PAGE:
Final Installment....

Whew. Back from a quick whirlwind tour of Central Texas (San Antonio, Austin, the Hill Country, et al) and ready to finish up this Hogue Cellars story at last.....here are before & after photos of the lower half of the floorplan, which is the West side of the shop.

This huge antique oak cabinet is located on the South wall, to the left side of the entrance. (See floorplan in last post). On it were some of the previously-mentioned Garfield bottles, some wines from the history of Hogue Cellars, and a few pieces of glass stemware. Up there near the top of the front of the cabinet, you'll see two of the stained glass panels that I showed in the last post. They were just propped up there on some brass handles - I am totally amazed that they never fell on someone's head. Yipes. The basket 'shelves' in the corner hold wine openers, etc., and were moved to the slatwall area I shared in another post. Notice the huge gaping bare space in the center of the room.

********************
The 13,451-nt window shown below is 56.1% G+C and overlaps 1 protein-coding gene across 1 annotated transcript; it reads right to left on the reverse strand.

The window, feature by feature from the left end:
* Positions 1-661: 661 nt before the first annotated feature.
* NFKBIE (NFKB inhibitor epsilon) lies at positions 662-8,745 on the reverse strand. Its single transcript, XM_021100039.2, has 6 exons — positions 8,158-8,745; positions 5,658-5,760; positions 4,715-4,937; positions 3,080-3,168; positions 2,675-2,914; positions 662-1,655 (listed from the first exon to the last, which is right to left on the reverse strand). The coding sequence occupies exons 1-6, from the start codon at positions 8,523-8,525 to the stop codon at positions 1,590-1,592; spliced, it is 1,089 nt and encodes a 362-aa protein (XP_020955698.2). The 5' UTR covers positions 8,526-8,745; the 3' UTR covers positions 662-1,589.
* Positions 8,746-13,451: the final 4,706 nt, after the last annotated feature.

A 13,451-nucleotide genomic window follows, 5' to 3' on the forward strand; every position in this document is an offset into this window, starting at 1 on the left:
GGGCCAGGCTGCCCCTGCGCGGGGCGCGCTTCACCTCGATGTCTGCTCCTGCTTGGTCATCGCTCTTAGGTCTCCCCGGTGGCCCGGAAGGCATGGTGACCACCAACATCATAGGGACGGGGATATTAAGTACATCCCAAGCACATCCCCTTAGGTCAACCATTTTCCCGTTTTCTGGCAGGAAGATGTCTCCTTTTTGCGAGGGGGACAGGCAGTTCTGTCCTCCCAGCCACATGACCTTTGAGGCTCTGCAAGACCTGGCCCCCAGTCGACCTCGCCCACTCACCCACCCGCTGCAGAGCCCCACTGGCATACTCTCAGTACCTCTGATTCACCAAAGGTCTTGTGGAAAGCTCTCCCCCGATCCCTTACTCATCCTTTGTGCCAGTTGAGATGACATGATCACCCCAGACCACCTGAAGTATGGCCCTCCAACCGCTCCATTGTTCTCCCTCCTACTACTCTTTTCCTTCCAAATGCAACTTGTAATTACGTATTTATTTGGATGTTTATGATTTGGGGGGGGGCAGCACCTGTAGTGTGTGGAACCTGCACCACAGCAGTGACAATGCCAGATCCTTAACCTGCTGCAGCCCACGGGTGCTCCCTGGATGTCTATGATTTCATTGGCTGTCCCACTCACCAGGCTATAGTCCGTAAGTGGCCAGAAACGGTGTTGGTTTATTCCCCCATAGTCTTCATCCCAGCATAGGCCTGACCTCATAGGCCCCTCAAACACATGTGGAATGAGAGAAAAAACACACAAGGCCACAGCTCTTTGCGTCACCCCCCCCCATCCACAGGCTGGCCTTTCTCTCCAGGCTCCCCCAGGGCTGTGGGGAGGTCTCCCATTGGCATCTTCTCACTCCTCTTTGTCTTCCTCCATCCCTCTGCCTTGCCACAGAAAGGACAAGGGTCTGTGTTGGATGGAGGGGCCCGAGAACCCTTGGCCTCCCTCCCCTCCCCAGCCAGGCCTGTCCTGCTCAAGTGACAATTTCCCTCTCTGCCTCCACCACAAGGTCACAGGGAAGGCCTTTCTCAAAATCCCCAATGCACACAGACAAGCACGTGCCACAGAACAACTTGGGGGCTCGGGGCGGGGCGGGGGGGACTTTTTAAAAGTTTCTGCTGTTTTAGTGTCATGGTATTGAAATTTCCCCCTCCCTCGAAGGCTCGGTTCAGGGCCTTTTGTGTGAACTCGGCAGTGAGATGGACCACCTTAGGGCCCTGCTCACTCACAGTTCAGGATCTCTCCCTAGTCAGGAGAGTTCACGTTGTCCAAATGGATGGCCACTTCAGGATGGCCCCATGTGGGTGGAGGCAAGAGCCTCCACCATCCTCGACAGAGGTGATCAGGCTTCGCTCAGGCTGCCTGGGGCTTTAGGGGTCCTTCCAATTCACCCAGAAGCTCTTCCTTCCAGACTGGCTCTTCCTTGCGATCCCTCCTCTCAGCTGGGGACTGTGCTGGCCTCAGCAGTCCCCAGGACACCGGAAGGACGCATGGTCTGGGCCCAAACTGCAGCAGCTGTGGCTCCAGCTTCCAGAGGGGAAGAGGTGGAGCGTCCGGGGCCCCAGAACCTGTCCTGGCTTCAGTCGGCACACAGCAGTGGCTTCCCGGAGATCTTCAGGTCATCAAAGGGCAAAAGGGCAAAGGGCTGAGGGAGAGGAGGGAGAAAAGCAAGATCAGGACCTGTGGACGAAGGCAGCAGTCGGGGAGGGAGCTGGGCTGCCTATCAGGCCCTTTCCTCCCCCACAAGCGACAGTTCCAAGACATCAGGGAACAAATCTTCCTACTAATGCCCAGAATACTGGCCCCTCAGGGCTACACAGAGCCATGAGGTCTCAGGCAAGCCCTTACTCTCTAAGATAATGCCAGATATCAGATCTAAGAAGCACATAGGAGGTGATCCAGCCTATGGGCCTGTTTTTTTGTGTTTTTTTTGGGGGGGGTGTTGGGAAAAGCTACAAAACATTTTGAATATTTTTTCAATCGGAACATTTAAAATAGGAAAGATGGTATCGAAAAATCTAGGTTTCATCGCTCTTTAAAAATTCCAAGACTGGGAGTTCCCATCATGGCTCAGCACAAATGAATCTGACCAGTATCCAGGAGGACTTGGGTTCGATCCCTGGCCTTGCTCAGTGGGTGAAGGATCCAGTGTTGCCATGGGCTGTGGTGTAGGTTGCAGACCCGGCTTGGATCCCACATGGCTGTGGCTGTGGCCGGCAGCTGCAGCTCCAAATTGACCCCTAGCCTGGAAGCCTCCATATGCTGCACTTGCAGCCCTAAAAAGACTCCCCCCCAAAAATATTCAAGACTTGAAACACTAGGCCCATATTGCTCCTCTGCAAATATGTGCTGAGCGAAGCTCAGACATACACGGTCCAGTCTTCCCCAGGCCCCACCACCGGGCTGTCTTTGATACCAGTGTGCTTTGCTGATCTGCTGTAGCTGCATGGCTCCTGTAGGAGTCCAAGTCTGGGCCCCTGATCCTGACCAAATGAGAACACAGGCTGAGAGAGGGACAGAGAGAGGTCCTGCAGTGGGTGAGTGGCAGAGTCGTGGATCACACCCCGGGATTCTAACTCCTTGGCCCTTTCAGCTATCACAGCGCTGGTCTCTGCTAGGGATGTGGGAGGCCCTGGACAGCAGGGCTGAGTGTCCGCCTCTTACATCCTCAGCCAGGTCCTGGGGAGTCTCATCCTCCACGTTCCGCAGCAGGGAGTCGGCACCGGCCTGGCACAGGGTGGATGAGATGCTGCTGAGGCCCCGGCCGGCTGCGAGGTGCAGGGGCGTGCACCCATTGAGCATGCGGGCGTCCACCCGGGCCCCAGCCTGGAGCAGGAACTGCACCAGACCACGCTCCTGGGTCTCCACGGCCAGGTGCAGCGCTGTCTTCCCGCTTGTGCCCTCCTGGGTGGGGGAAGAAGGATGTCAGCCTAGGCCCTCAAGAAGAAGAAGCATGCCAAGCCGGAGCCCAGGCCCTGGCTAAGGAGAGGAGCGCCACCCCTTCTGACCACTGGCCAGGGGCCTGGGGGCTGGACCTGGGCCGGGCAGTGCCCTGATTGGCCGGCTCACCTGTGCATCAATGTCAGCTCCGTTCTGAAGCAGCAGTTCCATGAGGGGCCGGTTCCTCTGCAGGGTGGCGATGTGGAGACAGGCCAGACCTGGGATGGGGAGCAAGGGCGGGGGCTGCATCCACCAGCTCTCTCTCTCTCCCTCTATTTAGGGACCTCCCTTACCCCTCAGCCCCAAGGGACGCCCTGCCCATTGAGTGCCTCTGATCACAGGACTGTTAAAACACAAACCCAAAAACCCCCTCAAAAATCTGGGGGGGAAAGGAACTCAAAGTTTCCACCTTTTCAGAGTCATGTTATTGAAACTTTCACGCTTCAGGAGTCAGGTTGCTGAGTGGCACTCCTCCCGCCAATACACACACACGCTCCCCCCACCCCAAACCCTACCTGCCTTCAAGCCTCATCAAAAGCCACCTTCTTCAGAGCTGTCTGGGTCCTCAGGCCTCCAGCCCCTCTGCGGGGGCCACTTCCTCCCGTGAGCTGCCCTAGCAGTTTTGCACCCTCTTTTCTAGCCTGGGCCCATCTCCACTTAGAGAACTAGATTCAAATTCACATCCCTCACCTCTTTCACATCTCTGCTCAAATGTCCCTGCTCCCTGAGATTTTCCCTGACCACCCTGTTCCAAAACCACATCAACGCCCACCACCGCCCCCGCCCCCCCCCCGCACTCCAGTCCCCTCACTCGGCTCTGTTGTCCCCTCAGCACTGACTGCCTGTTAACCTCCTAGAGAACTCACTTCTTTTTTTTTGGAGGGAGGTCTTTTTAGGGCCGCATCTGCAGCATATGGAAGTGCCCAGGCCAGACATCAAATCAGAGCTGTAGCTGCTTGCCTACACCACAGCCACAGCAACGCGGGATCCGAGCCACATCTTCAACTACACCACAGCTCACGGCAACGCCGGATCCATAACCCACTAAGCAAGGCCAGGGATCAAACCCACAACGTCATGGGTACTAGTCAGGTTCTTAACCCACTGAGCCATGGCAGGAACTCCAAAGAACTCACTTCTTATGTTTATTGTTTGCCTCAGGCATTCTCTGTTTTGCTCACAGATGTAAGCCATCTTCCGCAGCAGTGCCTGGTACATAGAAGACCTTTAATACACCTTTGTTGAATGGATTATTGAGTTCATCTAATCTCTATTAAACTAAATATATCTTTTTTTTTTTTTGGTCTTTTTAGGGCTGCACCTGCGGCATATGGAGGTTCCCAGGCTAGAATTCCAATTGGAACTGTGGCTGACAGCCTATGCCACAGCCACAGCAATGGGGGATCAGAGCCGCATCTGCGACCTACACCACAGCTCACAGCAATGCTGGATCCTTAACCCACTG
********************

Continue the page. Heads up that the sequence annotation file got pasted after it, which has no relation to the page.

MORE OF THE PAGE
We loaded the cabinet with glassware so that customers could purchase four or six or eight glasses for a party or dinner....rather than wondering if the two of each style previously on display were the last of the stock. Massing the merchandise makes it easier for the customer and the staff - less stocking when items sell. And, um, more items SELL. The 'tree' wine holder adds enough wine to the display to make sense, but not a hulking mass of dark bottles in the midst of sparkling glass - remember Balance. Scale. Composition. Art class 101, kids.

Also: No more empty space! (More on this in a minute.)
The cabinet sparkles with lots of glass...detail below.
Moving around to the West wall, you can see from the photo that it was empty. Save for a bizarre table that we dubbed 'the Coffin'...which went to the event room to fill in for the hutch until it arrives. (Photos of that project next time).